The NAACP’s lawyers didn’t just fall off a hayrick. They know that they can’t reverse the 2000 election. Their goal: to prevent the theft of the races in 2002 and 2004. To this end, armed with DBT’s admissions, the NAACP simply asked the state to return voting rights to those they acknowledge were wrongly named as felons. You’d think after DBT confessed and cut the poisonous list by 95 percent, Harris, Jeb and Clay Roberts would at least do right by those they had wronged. Not a chance. DBT has removed 50,000 names from their list. . . but not Harris. Her office refuses to return their civil rights. You can see her logic: What’s the use of stealing the 2000 race if you have to give it all back in 2002? Like a confessed bank robber who hides the loot and tells his victims, “It’s still mine, suckers!” the state is using every technical and legalistic trick in the book to keep illegally purged Black registrations buried for good.

But eventually, those votes must rise. How, then, can the Jeb Bush team keep the voter rolls whiter than white? The answer: new “felon” lists for 2002 and 2004. But creating new lists runs into a new obstacle: the law. Following the Salon and Nation stories, an embarrassed Florida legislature voted to bar the secretary of state from ever again hiring an outside firm like DBT to generate a purge list. The legislature directed Harris to turn over this work to the experts, the Florida Association of Court Clerks. The problem for Republicans is that the Clerks had done this work before and in a reasonably fair, accurate and notably unbiased way. After all, felons were removed from voter rolls long before Mortham, Harris and DBT came along.

Harris overcame the problem of the new law in a forthright manner: She broke it. The law says her office “may not hire an outside firm. . .” The law couldn’t be clearer. Yet, in December 2001, Harris cut off a series of meetings with the county Clerks—and she hired an outside firm. Her hit man Roberts told local papers the Clerks were dumped because they requested $300,000 for their costs to assess the current system. He must have had a good laugh at that one. The fee he’s agreed to pay the new consultant: $1.6 million.

With DBT out, who is this new firm with whom Florida is entrusting its citizens’ civil rights? Accenture—alias of Arthur Andersen Consulting.

The Harris Touch

One can’t sabotage democracy with felon lists alone. Ballot-eating machines worked well in Gadsden and other Black counties, but cyberspace offers even more opportunities for fun and games. This time, it’s “touch screen” voting. No paper trail, no audit path, no, fights over recounts: recounts are impossible*

*Investigator Ronnie Dugger has warned of the dangers of computerized voting for years. See The New Yorker, November 7, 1988.

Florida is the first state to adopt this video-game voting technology. Secretary of State Harris immediately certified the reliability of one machine, the iVotronic, from Election Systems and Software of Omaha. On their Web site, there is a neat demo of their foolproof system you can tryout. I did—and successfully cast an “over-vote,” a double vote for one candidate. Then the site crashed my laptop. But hey, the bugs will be worked out… or worked in.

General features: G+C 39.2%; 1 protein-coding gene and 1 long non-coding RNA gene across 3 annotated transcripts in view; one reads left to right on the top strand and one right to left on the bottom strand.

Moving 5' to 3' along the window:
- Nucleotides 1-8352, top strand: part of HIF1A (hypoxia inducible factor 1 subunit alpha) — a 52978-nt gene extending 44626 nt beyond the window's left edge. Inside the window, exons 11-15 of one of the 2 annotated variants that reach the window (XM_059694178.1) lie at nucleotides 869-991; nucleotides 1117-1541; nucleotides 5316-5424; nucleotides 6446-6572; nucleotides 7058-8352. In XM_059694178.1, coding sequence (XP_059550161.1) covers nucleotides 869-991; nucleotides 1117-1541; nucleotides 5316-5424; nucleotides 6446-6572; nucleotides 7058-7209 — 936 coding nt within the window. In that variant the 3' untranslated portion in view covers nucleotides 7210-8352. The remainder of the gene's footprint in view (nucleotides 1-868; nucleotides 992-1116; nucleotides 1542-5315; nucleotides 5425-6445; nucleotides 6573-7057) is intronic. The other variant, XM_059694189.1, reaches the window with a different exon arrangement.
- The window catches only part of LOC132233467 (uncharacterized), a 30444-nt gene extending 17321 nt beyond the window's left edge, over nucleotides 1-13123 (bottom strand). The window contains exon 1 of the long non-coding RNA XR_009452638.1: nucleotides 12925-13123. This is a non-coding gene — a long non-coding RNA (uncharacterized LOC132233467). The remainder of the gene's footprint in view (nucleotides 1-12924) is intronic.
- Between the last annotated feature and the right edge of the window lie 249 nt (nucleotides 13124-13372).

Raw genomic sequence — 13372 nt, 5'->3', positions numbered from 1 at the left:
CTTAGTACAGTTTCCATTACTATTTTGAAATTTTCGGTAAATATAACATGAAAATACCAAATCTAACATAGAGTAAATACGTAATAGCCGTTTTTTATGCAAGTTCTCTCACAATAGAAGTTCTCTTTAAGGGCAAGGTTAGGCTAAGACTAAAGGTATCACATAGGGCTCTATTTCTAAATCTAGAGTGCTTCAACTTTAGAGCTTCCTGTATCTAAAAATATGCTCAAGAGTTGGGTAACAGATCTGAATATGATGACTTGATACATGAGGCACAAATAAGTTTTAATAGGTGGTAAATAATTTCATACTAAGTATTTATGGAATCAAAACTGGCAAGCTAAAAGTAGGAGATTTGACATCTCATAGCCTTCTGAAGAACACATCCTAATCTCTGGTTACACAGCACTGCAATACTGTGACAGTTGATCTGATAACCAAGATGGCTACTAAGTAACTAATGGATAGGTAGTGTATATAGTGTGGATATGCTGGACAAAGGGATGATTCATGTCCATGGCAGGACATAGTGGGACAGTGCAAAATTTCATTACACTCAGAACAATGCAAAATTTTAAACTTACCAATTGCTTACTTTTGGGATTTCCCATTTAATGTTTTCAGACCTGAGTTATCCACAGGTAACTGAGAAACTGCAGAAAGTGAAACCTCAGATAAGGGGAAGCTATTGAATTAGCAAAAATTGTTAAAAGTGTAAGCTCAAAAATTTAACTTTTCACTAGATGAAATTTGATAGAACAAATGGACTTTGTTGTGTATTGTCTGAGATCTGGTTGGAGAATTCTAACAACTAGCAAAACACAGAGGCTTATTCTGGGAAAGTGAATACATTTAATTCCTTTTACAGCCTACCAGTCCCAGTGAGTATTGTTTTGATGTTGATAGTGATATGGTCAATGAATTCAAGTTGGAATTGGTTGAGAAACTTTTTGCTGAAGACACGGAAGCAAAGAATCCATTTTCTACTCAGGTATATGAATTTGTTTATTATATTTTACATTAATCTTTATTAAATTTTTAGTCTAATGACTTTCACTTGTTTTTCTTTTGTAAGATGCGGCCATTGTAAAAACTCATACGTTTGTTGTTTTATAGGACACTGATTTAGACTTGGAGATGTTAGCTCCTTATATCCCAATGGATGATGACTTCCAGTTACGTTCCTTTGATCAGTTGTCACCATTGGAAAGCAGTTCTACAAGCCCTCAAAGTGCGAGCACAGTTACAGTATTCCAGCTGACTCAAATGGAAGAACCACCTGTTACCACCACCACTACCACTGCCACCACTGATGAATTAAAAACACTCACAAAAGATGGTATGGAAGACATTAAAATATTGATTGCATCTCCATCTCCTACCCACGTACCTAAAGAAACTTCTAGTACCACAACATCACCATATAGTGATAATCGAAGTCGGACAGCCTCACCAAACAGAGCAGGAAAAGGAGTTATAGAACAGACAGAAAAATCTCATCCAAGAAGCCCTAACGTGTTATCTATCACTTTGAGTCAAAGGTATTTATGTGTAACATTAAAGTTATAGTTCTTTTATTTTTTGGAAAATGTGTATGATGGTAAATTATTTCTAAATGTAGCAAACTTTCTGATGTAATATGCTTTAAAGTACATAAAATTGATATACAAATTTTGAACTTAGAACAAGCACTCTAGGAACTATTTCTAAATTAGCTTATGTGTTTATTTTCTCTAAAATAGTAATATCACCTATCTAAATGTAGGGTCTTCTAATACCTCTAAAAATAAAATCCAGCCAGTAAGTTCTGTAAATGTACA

The question is, who else is touching the touch screen? In the case of the iVotronics, it’s Sandra Mortham. Ring a bell? She was Harris’s Republican predecessor as secretary of state, the one who hired DBT. Now she’s iVotronics representative in Florida.

The New American Apartheid: Race and the Bush Brothers

In 2002 Harris told a campaign rally, “Before God, before my family, before my friends, before my nation, before the nation, I sleep well at night.”

You’re thinking, “With whom?” Well, shame on you. My thoughts were more sobering. Harris had, after all, effectively admitted in her note to Harper’s that she’d moved to disenfranchise thousands of innocent Black folks. Even if she believes she wasn’t at fault, how could she sleep at night? I suspect she—and the government and press—would have been a bit more troubled if the wrongly purged voters came from country-club membership rolls: moneyed, important and white.

Don’t kid yourself: the color of the excluded voters had an awful lot to do with why this investigation was dismissed by the U.S. media for so long. The “liberal media,” as Harris calls them, would never recognize their own subtle prejudices. Remember my story of Pastor Johnson of Alachua, convicted in New York and therefore entitled to vote in Florida? Publication was rejected by a U.S. outlet because of the doubts of one reporter. The preppy white Ivy Leaguer could not understand why a middle-aged Black man, an ex-con to boot, did not raise a ruckus in a county office in the rural South to demand his rights. Why didn’t Pastor Johnson pound the table? After all, voters in Palm Beach had no problems complaining publicly.